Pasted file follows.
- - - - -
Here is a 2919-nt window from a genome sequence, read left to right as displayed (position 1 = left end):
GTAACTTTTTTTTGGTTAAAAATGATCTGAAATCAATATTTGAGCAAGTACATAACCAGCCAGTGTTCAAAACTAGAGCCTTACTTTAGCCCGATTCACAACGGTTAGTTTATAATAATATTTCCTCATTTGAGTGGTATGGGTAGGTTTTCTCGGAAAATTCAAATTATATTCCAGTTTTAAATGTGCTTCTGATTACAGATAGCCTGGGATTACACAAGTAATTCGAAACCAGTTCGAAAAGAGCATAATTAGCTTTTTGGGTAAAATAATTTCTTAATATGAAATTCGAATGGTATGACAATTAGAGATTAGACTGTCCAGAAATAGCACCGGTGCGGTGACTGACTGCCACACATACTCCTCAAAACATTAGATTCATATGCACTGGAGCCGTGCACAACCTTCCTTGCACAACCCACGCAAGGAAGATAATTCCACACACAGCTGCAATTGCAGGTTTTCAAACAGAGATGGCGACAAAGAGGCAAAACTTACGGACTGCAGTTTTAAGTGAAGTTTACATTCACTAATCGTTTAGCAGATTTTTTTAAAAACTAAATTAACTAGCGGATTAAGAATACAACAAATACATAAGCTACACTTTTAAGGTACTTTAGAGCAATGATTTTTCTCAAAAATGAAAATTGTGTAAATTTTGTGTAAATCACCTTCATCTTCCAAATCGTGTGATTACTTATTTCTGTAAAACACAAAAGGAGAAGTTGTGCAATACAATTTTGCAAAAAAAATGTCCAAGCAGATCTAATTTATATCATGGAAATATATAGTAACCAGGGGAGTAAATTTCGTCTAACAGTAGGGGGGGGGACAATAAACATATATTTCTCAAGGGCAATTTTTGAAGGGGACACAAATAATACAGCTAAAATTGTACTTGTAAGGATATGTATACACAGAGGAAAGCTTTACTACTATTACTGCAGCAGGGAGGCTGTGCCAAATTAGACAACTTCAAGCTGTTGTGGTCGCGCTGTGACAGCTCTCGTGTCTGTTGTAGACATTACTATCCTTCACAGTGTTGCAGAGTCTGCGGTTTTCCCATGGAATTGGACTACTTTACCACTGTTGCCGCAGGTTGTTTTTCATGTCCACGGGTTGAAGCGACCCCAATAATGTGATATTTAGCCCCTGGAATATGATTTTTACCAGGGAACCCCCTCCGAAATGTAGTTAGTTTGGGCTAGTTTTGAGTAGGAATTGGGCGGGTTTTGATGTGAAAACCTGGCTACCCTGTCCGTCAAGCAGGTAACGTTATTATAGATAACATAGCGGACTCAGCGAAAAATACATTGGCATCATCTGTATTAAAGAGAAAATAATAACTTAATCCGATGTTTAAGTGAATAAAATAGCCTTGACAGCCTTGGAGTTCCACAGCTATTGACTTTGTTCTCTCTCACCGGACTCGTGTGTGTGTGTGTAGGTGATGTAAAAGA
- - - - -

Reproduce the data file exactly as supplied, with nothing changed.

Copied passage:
Here is a 2919-nt window from a genome sequence, read left to right as displayed (position 1 = left end):
GTAACTTTTTTTTGGTTAAAAATGATCTGAAATCAATATTTGAGCAAGTACATAACCAGCCAGTGTTCAAAACTAGAGCCTTACTTTAGCCCGATTCACAACGGTTAGTTTATAATAATATTTCCTCATTTGAGTGGTATGGGTAGGTTTTCTCGGAAAATTCAAATTATATTCCAGTTTTAAATGTGCTTCTGATTACAGATAGCCTGGGATTACACAAGTAATTCGAAACCAGTTCGAAAAGAGCATAATTAGCTTTTTGGGTAAAATAATTTCTTAATATGAAATTCGAATGGTATGACAATTAGAGATTAGACTGTCCAGAAATAGCACCGGTGCGGTGACTGACTGCCACACATACTCCTCAAAACATTAGATTCATATGCACTGGAGCCGTGCACAACCTTCCTTGCACAACCCACGCAAGGAAGATAATTCCACACACAGCTGCAATTGCAGGTTTTCAAACAGAGATGGCGACAAAGAGGCAAAACTTACGGACTGCAGTTTTAAGTGAAGTTTACATTCACTAATCGTTTAGCAGATTTTTTTAAAAACTAAATTAACTAGCGGATTAAGAATACAACAAATACATAAGCTACACTTTTAAGGTACTTTAGAGCAATGATTTTTCTCAAAAATGAAAATTGTGTAAATTTTGTGTAAATCACCTTCATCTTCCAAATCGTGTGATTACTTATTTCTGTAAAACACAAAAGGAGAAGTTGTGCAATACAATTTTGCAAAAAAAATGTCCAAGCAGATCTAATTTATATCATGGAAATATATAGTAACCAGGGGAGTAAATTTCGTCTAACAGTAGGGGGGGGGACAATAAACATATATTTCTCAAGGGCAATTTTTGAAGGGGACACAAATAATACAGCTAAAATTGTACTTGTAAGGATATGTATACACAGAGGAAAGCTTTACTACTATTACTGCAGCAGGGAGGCTGTGCCAAATTAGACAACTTCAAGCTGTTGTGGTCGCGCTGTGACAGCTCTCGTGTCTGTTGTAGACATTACTATCCTTCACAGTGTTGCAGAGTCTGCGGTTTTCCCATGGAATTGGACTACTTTACCACTGTTGCCGCAGGTTGTTTTTCATGTCCACGGGTTGAAGCGACCCCAATAATGTGATATTTAGCCCCTGGAATATGATTTTTACCAGGGAACCCCCTCCGAAATGTAGTTAGTTTGGGCTAGTTTTGAGTAGGAATTGGGCGGGTTTTGATGTGAAAACCTGGCTACCCTGTCCGTCAAGCAGGTAACGTTATTATAGATAACATAGCGGACTCAGCGAAAAATACATTGGCATCATCTGTATTAAAGAGAAAATAATAACTTAATCCGATGTTTAAGTGAATAAAATAGCCTTGACAGCCTTGGAGTTCCACAGCTATTGACTTTGTTCTCTCTCACCGGACTCGTGTGTGTGTGTGTAGGTGATGTAAAAGA